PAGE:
A couple of days ago, Wired ran a piece titled “Civil War’s Winter Soldier Couldn’t Survive This Giant Jump”. As the title suggests, the column mainly revolved around the author taking issue with the with the jump seen at the very beginning of this video:


In short, they did a few basic calculations about drop height, acceleration, deceleration, and such. The non-surprising conclusion was that a normal human might not survive the fall that Bucky just did.

I was dumbfounded. This ran so much against everything I believe in about popularizing science, that I had to write a small response on my research group’s Facebook page (pardon my self-quote):

“And this, my friends, is exactly how you DON’T popularize science.

Trying to make cool things uncool again, by pointing out minor discrepancies with no regard for context whatsoever – generally not a good idea.

This guy has been repeatedly frozen and defrosted back-and-forth between a human popsicle and a bio-engineered super-soldier-slash-assassin, over and over again, for the last seventy years or so. In the previous Captain America movie he went toe-to-toe on several occasions with a a guy jumping out of airplanes without a parachute, and achieved at least a pyrrhic victory each time.

And the writer takes issue with a slightly higher-than-average jump?

Seriously, if you want to write columns about superheroes and elementary physics, at least adopt a positive tone. Something like “Let’s calculate EXACTLY HOW AWESOME Bucky Barners / The Winter Soldier is!”

Shouldn’t be too hard.”

And that pretty much summarizes my opion. Science should not be seen as something that sucks the fun out of everything.

Because that’s not what science is. Science is awesome.

And I’m not even talking about something as high-brow as new theoretical discoveries, or a better understanding of our world. I’m talking about all the cool things – as in cool actual devices – that have been born out of scientific curiosity. Like Tesla coils, soon-to-be flying cars, or actual flying UFOs.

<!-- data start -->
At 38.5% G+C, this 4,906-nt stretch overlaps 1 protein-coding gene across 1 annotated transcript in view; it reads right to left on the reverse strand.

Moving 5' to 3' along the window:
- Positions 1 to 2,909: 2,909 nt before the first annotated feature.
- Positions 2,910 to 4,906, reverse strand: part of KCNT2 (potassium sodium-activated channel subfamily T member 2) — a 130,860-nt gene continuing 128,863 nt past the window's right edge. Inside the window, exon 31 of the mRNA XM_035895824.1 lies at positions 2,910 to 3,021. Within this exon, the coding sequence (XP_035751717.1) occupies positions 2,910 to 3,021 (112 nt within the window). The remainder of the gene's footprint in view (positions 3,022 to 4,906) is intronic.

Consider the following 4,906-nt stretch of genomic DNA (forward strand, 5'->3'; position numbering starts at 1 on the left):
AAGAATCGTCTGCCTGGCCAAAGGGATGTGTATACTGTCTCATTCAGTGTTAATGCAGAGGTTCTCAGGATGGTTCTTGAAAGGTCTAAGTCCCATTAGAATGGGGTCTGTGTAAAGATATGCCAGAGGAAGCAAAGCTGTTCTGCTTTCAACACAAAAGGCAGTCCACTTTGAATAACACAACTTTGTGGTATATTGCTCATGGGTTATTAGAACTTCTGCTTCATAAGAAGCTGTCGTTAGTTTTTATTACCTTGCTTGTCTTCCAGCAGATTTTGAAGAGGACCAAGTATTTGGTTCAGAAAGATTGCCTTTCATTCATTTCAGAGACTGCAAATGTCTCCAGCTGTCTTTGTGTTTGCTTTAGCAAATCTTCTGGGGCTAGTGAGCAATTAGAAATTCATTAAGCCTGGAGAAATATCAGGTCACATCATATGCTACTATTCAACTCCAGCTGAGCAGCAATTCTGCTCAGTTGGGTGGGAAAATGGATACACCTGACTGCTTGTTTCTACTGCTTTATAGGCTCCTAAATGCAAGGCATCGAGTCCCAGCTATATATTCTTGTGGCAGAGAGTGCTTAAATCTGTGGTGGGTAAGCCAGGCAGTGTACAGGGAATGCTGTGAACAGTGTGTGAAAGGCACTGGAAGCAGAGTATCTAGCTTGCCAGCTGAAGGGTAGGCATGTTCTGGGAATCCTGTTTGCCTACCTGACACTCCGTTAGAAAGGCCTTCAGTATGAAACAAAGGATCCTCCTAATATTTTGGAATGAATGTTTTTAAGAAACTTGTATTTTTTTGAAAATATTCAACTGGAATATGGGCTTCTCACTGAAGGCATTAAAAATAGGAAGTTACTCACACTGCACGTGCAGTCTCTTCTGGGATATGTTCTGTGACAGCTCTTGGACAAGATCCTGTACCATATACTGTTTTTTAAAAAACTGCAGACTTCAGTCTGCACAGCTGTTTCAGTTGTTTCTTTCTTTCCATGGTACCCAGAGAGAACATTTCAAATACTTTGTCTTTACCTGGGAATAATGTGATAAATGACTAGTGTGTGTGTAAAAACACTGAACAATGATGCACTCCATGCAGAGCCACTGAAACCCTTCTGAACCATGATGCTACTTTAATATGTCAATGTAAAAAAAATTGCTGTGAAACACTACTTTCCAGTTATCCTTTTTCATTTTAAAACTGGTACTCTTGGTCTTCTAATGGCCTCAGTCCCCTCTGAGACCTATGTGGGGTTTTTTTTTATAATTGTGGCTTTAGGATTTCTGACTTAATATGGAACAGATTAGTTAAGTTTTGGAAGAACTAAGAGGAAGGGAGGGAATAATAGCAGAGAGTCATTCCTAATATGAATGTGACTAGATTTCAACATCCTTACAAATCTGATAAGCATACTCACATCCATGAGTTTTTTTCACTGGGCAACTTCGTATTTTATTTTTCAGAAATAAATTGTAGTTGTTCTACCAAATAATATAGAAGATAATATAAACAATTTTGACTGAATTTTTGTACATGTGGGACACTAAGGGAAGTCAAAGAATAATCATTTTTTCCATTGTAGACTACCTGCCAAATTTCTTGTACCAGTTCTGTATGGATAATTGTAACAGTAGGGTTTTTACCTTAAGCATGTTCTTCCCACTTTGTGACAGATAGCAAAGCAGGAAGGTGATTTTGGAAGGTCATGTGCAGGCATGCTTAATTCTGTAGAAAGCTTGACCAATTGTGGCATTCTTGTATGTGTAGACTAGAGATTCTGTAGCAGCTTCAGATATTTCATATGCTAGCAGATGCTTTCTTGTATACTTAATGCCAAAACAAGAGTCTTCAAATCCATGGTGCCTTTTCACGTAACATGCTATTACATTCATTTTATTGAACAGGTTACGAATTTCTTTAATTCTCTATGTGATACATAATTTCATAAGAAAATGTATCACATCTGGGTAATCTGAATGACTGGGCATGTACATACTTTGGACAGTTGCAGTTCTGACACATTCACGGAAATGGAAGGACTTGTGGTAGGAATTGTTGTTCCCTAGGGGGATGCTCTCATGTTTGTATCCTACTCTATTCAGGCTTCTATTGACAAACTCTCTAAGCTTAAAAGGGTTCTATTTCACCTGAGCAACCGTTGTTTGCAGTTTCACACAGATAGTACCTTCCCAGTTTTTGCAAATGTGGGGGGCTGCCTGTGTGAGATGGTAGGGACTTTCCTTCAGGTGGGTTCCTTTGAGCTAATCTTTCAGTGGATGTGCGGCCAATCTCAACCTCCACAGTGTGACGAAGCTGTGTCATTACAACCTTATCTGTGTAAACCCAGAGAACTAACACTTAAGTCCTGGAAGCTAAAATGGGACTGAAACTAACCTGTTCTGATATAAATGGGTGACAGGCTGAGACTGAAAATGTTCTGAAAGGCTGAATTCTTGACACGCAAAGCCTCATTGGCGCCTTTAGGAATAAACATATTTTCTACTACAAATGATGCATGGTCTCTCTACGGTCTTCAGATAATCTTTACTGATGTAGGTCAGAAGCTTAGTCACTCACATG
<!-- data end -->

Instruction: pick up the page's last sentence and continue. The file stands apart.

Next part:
Now, in your mind, compare all those incarnations of awesome, to nit-picking about a character in a movie doing something implausible. And mind this: a superhero character in a superhero movie doing something an unaugmented human might find hard. Can you spot the contradiction?

And note that I didn’t even say impossible – some parkour enthusiasts are doing some quite high drops even now, to no apparent ill effect:

Now, I do understand that we science people have to occasionally sound dull to other people. We might do it for the sake of really essential education, and sometimes even to prevent actual harm from being done or suffered. This is true especially often in health and nutrition related matters, with some quack-treatments for cancer being an extreme example.

However, we are speaking about a movie now. People will understand that it is a movie. People will understand they should not go out jumping out from buildings onto highways. Those who do not understand, should be under the supervision of their parents (and not seeing the movie) or a legal guardian (and possibly not seeing the movie).

Movies are awesome. Science is also awesome. And they are not at all incompatible, even though the former may often violate laws and probabilities derived with the latter.

And Marvel movies are more popular than ever, seen and read about by people from all over the world, from pretty much all possible backgrounds. As such, they are indeed an incredible opportunity for click-baiting people to read something sciency and even educating.

Just think of it: the entire Marvel world is full of possibilities and examples of plain unadulterated tech, and higher scientific concepts alike . From the Iron Man, Ant-Man, and Falcon suits, to helicarriers and alternate dimensions, and even the ever-popular topic of surveillance.

Surely, it shouldn’t be so difficult to come up with something that leaves a good taste on people’s tongues. Something that might leave them wondering if there actually is something to this scy-ence thing after all.

And – if we do our job really well – just might encourage them to click the next related link and learn a little bit more.

Need help with electric motor design or design software? Let's get in touch - satisfaction guaranteed!
How to make science less popular

Leave a Reply

Your email address will not be published. Required fields are marked *